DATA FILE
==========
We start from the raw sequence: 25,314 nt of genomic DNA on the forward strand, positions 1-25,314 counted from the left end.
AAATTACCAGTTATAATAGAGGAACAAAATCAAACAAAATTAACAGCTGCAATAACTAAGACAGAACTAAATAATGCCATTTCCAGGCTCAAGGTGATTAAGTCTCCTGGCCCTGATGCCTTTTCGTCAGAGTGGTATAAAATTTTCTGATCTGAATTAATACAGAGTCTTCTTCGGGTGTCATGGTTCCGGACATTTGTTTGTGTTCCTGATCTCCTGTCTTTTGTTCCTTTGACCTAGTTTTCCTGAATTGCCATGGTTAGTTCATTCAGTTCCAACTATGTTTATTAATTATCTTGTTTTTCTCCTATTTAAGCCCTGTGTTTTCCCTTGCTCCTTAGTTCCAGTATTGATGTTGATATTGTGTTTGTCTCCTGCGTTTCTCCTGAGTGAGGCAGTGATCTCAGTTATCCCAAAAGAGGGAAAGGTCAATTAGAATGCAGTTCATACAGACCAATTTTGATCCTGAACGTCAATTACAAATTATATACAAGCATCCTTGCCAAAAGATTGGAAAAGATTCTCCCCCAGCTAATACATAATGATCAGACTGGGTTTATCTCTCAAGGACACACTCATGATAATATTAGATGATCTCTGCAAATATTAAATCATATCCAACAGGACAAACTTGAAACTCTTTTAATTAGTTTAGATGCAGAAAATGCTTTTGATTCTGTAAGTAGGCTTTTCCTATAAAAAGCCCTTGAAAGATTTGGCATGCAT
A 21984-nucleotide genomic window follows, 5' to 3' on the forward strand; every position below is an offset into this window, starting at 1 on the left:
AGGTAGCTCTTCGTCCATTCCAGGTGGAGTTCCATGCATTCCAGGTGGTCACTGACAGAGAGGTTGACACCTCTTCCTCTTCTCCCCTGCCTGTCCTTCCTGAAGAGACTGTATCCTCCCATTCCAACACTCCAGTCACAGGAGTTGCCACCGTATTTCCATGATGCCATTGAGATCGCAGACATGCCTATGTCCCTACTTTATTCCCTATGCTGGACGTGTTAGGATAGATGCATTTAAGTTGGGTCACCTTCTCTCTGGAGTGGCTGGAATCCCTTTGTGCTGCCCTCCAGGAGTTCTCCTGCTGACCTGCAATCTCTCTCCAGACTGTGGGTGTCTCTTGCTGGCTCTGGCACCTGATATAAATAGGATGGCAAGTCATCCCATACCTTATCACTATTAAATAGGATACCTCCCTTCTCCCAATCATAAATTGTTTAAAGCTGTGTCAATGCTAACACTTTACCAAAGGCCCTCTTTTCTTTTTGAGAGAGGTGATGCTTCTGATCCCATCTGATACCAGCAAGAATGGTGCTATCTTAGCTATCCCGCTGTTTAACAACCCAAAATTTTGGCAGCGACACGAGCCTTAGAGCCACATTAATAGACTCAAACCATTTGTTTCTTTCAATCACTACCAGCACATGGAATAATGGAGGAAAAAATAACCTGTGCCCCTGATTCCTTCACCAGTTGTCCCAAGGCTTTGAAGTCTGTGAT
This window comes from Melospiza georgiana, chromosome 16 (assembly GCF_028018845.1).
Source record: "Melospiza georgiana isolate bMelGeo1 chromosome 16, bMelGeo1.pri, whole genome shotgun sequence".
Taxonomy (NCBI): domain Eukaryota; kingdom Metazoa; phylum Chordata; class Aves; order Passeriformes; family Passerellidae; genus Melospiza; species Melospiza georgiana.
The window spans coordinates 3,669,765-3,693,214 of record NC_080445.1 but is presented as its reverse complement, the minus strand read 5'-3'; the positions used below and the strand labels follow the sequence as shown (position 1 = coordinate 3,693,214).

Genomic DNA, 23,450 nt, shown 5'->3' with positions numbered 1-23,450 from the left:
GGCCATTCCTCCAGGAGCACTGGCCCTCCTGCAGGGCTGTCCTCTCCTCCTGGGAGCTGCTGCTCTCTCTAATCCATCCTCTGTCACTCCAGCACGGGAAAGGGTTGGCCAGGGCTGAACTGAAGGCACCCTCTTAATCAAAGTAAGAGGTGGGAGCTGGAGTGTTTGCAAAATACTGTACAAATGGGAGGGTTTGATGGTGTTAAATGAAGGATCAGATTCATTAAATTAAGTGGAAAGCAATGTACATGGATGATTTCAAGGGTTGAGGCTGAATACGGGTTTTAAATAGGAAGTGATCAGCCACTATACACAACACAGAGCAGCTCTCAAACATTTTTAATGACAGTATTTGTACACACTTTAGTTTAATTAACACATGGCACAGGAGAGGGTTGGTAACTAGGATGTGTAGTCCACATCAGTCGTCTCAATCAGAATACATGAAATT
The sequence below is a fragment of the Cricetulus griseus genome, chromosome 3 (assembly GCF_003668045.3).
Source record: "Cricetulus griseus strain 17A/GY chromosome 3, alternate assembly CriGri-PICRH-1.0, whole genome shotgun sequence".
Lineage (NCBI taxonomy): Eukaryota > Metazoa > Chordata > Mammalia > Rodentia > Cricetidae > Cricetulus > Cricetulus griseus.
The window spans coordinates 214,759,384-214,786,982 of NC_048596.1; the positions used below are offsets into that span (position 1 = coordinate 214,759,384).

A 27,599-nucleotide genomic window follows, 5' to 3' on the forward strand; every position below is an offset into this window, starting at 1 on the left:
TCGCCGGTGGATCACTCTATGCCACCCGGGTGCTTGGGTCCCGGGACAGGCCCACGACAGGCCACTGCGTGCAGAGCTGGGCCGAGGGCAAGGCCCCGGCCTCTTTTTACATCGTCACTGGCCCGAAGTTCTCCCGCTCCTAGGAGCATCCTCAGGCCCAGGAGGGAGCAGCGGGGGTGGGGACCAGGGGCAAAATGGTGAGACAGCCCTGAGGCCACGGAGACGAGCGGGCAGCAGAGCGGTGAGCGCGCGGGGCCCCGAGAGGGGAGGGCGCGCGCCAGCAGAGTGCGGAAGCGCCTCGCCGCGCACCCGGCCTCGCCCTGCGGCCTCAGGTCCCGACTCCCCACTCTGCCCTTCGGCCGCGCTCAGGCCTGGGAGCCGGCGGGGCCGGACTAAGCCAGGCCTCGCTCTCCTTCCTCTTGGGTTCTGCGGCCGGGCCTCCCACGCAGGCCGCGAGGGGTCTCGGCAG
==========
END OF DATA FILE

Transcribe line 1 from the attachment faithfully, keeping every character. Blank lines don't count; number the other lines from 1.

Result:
We start from the raw sequence: 25,314 nt of genomic DNA on the forward strand, positions 1-25,314 counted from the left end.